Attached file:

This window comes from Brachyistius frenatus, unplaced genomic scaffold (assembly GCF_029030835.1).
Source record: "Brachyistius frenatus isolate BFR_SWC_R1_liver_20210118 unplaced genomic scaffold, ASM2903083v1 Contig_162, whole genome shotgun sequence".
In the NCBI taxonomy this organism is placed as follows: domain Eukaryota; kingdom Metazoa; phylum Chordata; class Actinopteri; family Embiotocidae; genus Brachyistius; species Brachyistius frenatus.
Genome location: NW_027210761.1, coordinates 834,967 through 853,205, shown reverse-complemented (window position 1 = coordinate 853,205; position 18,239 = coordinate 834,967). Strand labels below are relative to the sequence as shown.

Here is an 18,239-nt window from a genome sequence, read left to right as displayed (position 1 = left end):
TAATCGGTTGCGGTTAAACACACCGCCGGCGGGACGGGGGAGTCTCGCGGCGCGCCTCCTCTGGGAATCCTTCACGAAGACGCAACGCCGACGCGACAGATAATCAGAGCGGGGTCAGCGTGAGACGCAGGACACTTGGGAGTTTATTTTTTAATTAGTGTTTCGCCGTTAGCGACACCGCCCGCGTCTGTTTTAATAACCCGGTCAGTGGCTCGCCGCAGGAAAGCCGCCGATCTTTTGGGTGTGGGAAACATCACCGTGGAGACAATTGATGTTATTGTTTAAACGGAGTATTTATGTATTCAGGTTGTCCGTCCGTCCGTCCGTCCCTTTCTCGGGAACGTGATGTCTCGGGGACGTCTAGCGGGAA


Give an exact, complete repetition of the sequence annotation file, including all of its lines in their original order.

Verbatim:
This window comes from Brachyistius frenatus, unplaced genomic scaffold (assembly GCF_029030835.1).
Source record: "Brachyistius frenatus isolate BFR_SWC_R1_liver_20210118 unplaced genomic scaffold, ASM2903083v1 Contig_162, whole genome shotgun sequence".
In the NCBI taxonomy this organism is placed as follows: domain Eukaryota; kingdom Metazoa; phylum Chordata; class Actinopteri; family Embiotocidae; genus Brachyistius; species Brachyistius frenatus.
Genome location: NW_027210761.1, coordinates 834,967 through 853,205, shown reverse-complemented (window position 1 = coordinate 853,205; position 18,239 = coordinate 834,967). Strand labels below are relative to the sequence as shown.

Here is an 18,239-nt window from a genome sequence, read left to right as displayed (position 1 = left end):
TAATCGGTTGCGGTTAAACACACCGCCGGCGGGACGGGGGAGTCTCGCGGCGCGCCTCCTCTGGGAATCCTTCACGAAGACGCAACGCCGACGCGACAGATAATCAGAGCGGGGTCAGCGTGAGACGCAGGACACTTGGGAGTTTATTTTTTAATTAGTGTTTCGCCGTTAGCGACACCGCCCGCGTCTGTTTTAATAACCCGGTCAGTGGCTCGCCGCAGGAAAGCCGCCGATCTTTTGGGTGTGGGAAACATCACCGTGGAGACAATTGATGTTATTGTTTAAACGGAGTATTTATGTATTCAGGTTGTCCGTCCGTCCGTCCGTCCCTTTCTCGGGAACGTGATGTCTCGGGGACGTCTAGCGGGAA